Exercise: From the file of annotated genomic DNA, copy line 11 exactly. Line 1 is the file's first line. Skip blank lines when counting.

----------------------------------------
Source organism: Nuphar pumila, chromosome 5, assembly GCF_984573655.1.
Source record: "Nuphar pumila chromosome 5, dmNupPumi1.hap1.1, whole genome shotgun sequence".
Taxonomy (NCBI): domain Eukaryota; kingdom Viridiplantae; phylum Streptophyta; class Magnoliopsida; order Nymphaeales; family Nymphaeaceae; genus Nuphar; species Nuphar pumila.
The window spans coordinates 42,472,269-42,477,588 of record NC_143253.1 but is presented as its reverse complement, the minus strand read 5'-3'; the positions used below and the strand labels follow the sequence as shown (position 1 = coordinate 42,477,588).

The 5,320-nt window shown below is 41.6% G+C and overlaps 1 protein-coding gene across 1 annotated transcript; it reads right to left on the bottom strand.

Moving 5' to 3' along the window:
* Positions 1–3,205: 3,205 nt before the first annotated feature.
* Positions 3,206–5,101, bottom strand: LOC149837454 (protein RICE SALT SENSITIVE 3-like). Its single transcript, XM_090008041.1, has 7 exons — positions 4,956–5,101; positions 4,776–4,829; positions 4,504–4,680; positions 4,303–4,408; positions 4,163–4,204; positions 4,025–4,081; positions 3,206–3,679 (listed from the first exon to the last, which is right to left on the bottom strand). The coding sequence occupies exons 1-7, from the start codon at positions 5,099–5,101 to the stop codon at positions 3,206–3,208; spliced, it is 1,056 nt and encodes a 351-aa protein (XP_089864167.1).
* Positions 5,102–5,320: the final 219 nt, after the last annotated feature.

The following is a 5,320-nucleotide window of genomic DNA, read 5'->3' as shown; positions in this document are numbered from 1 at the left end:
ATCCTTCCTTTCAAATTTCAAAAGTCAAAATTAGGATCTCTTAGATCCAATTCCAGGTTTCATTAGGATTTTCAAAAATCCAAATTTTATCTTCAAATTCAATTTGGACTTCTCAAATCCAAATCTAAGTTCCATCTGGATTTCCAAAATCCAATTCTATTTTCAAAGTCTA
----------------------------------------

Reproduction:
ATCCTTCCTTTCAAATTTCAAAAGTCAAAATTAGGATCTCTTAGATCCAATTCCAGGTTTCATTAGGATTTTCAAAAATCCAAATTTTATCTTCAAATTCAATTTGGACTTCTCAAATCCAAATCTAAGTTCCATCTGGATTTCCAAAATCCAATTCTATTTTCAAAGTCTA